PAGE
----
If you have your identification narrowed down to either a downy or a hairy woodpecker, then one of the ways to tell the difference is by looking at the underside of the tail. In the eastern U.S., hairy woodpeckers tend to have pure white undertail feathers, while downy woodpeckers (like this female) have black spots / stripes on the white undertail feathers. Hairy woodpeckers in other parts of their range sometimes have black on the undertail feathers too, but in the eastern U.S. this is a pretty reliable identification trait. Photo credit: Chrissy McClarren and Andy Reago, CC-0

Where to find downy woodpeckers

Downy woodpeckers can be found year-round in open, deciduous woods throughout most of North America. They are also common visitors to urban and suburban yards or winter bird feeding stations, especially when there are a few trees around.

Basic biology and life history

Downy woodpeckers form pair bonds in late winter. In the early spring, both the male and female excavate the nesting cavity which is often found in a dead branch. Creating the nesting cavity can take 2-3 weeks and they typically create a new nesting cavity each year. Nesting cavities from previous years are used by a variety of other cavity nesting birds and animals.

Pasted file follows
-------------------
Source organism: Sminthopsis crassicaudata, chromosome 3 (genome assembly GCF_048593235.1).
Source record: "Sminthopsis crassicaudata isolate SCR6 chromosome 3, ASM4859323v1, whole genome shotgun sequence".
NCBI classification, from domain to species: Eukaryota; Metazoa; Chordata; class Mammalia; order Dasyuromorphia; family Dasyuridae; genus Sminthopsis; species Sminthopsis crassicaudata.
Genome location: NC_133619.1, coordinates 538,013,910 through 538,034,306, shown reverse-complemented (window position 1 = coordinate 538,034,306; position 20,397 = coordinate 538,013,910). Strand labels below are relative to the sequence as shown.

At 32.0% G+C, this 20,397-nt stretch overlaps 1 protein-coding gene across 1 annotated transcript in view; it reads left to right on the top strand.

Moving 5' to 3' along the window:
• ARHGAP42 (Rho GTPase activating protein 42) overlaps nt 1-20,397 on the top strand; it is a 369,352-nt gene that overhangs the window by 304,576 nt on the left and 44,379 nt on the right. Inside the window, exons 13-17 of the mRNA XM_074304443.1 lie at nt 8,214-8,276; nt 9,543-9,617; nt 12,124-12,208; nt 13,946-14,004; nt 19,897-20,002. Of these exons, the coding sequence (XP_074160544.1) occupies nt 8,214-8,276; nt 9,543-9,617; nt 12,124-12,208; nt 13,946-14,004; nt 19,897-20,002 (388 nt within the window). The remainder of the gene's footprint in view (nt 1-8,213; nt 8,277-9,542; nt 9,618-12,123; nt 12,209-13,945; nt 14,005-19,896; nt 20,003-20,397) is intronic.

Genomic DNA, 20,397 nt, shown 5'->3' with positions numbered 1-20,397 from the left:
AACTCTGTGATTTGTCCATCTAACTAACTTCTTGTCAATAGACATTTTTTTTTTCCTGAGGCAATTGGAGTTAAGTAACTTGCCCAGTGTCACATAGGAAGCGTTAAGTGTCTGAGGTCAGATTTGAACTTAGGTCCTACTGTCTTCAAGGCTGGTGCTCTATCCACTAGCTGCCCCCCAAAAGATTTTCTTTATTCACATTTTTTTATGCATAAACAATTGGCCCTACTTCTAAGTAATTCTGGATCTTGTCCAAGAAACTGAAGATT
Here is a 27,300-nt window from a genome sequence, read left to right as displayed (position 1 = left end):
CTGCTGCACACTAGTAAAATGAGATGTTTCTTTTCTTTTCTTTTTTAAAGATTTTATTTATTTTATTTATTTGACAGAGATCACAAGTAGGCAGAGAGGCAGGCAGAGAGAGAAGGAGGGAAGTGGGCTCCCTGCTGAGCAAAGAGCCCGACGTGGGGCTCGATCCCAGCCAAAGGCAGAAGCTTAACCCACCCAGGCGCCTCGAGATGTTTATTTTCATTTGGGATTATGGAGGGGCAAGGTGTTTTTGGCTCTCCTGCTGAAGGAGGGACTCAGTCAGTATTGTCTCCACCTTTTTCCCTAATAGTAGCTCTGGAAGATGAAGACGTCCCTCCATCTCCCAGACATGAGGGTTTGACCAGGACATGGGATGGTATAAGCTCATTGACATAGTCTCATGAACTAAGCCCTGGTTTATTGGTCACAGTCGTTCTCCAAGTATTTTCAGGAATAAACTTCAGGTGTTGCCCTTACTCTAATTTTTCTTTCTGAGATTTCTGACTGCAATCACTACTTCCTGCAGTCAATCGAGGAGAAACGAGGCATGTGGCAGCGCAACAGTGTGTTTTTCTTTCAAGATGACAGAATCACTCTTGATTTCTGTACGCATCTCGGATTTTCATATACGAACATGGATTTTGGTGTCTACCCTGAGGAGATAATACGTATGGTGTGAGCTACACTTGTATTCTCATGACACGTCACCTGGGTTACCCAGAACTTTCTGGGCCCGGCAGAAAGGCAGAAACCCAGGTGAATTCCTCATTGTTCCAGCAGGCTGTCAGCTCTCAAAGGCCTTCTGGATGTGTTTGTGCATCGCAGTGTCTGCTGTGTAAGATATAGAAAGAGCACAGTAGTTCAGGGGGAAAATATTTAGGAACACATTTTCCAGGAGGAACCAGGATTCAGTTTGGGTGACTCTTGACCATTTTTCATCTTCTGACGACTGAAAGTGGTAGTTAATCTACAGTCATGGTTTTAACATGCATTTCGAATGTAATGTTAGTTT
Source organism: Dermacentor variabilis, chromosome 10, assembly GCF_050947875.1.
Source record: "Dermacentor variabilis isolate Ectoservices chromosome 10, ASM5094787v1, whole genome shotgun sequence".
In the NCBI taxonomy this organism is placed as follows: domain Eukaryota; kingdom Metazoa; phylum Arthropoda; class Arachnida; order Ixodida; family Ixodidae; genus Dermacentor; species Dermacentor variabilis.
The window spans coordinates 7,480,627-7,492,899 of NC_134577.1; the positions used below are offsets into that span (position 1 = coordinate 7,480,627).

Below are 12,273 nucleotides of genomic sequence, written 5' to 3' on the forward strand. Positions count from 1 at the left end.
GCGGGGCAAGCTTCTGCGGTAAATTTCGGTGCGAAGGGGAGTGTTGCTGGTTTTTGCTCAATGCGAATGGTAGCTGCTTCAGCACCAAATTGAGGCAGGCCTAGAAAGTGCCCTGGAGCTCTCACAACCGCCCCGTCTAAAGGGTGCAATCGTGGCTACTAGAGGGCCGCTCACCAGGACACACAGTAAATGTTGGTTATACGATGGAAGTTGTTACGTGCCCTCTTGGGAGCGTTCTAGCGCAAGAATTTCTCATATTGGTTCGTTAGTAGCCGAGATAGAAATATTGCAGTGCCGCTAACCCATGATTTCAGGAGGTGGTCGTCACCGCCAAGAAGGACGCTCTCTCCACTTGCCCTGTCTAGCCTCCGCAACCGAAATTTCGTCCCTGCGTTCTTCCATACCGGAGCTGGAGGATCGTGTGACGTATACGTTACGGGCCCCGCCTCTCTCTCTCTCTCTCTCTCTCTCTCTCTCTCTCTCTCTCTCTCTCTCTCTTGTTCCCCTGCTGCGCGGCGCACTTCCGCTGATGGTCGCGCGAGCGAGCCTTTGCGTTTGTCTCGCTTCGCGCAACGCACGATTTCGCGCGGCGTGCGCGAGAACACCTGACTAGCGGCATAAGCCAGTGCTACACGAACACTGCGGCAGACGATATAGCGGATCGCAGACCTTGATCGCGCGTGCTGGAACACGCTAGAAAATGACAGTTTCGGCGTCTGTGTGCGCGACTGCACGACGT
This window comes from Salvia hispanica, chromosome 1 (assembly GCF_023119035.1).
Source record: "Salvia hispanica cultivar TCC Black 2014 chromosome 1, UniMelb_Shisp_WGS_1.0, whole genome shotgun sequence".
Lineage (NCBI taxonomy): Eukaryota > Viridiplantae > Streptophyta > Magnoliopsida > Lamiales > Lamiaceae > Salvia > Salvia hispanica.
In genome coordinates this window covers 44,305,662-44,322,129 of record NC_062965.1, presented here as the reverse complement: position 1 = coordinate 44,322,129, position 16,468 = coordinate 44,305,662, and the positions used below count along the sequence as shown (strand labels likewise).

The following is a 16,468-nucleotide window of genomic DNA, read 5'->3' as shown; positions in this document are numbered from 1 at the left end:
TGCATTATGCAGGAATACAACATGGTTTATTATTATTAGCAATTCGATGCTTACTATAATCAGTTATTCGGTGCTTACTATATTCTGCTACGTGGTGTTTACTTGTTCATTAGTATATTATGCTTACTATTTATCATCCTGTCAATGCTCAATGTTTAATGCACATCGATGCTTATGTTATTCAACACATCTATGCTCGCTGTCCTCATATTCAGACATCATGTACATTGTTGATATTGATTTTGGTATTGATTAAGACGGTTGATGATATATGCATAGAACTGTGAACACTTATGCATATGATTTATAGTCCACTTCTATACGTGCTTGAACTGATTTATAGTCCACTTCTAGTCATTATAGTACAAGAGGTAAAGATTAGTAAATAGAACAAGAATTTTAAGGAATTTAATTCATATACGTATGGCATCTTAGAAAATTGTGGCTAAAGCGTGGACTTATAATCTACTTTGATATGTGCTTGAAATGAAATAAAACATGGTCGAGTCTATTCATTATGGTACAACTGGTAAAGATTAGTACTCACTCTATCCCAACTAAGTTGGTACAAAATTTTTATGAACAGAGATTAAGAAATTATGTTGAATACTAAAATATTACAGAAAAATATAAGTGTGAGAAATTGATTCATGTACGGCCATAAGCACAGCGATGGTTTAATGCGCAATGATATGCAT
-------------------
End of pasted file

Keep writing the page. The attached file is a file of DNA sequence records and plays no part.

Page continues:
After completing the nesting cavity, the female lays 3 – 6 eggs. Both the male and the female take turns incubating the eggs for approximately 2 weeks until the eggs to hatch. Both parents also feed the nestlings. The nestlings typically leave the nest at approximately 3 weeks old, but may follow the parents around for another few weeks.

Downy woodpeckers can sometimes be found foraging along the stems of tall wildflowers where they will go after larva developing in galls or buried in the stems. Photo credit: USFWS, public domain

Like most woodpeckers, downy woodpeckers primarily eat insects. However, its small size allows it to take advantage of feeding locations that aren’t available to larger woodpeckers. In addition to the “normal” woodpecker feeding locations such as on tree trunks and branches, downy woodpeckers often forage along the stems of tall flowers where they go after larva buried in the stem or developing in galls. (They are a common predator of goldenrod apple galls.)

Downy woodpeckers also commonly go after the mud dauber nests on my porches. In fact, that’s why I leave the mud dauber nests on my porch every year – they are some of my natural bird feeders.

In addition to insects, up to 25% of a downy woodpecker’s diet can be berries, seeds, and other plant material. This is one reason why they are one of the most common woodpecker visitors to bird feeding stations. Occasionally they’ll even visit hummingbird feeders and drink nectar out of the ports.